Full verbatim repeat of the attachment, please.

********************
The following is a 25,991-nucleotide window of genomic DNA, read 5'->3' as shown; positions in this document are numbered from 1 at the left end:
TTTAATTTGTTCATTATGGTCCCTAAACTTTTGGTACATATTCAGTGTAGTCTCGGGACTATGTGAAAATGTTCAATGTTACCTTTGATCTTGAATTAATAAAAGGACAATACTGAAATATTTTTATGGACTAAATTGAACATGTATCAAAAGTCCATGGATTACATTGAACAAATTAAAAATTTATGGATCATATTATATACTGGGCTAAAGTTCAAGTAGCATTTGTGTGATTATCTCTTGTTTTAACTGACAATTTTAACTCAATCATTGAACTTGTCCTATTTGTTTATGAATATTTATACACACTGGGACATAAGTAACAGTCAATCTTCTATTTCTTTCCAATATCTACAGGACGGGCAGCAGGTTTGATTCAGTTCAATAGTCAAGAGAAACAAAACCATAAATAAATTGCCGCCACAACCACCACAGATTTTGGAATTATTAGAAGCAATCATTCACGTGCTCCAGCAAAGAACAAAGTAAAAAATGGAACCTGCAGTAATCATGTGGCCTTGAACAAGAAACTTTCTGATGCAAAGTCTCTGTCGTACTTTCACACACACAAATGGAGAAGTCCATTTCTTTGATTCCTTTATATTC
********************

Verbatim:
The following is a 25,991-nucleotide window of genomic DNA, read 5'->3' as shown; positions in this document are numbered from 1 at the left end:
TTTAATTTGTTCATTATGGTCCCTAAACTTTTGGTACATATTCAGTGTAGTCTCGGGACTATGTGAAAATGTTCAATGTTACCTTTGATCTTGAATTAATAAAAGGACAATACTGAAATATTTTTATGGACTAAATTGAACATGTATCAAAAGTCCATGGATTACATTGAACAAATTAAAAATTTATGGATCATATTATATACTGGGCTAAAGTTCAAGTAGCATTTGTGTGATTATCTCTTGTTTTAACTGACAATTTTAACTCAATCATTGAACTTGTCCTATTTGTTTATGAATATTTATACACACTGGGACATAAGTAACAGTCAATCTTCTATTTCTTTCCAATATCTACAGGACGGGCAGCAGGTTTGATTCAGTTCAATAGTCAAGAGAAACAAAACCATAAATAAATTGCCGCCACAACCACCACAGATTTTGGAATTATTAGAAGCAATCATTCACGTGCTCCAGCAAAGAACAAAGTAAAAAATGGAACCTGCAGTAATCATGTGGCCTTGAACAAGAAACTTTCTGATGCAAAGTCTCTGTCGTACTTTCACACACACAAATGGAGAAGTCCATTTCTTTGATTCCTTTATATTC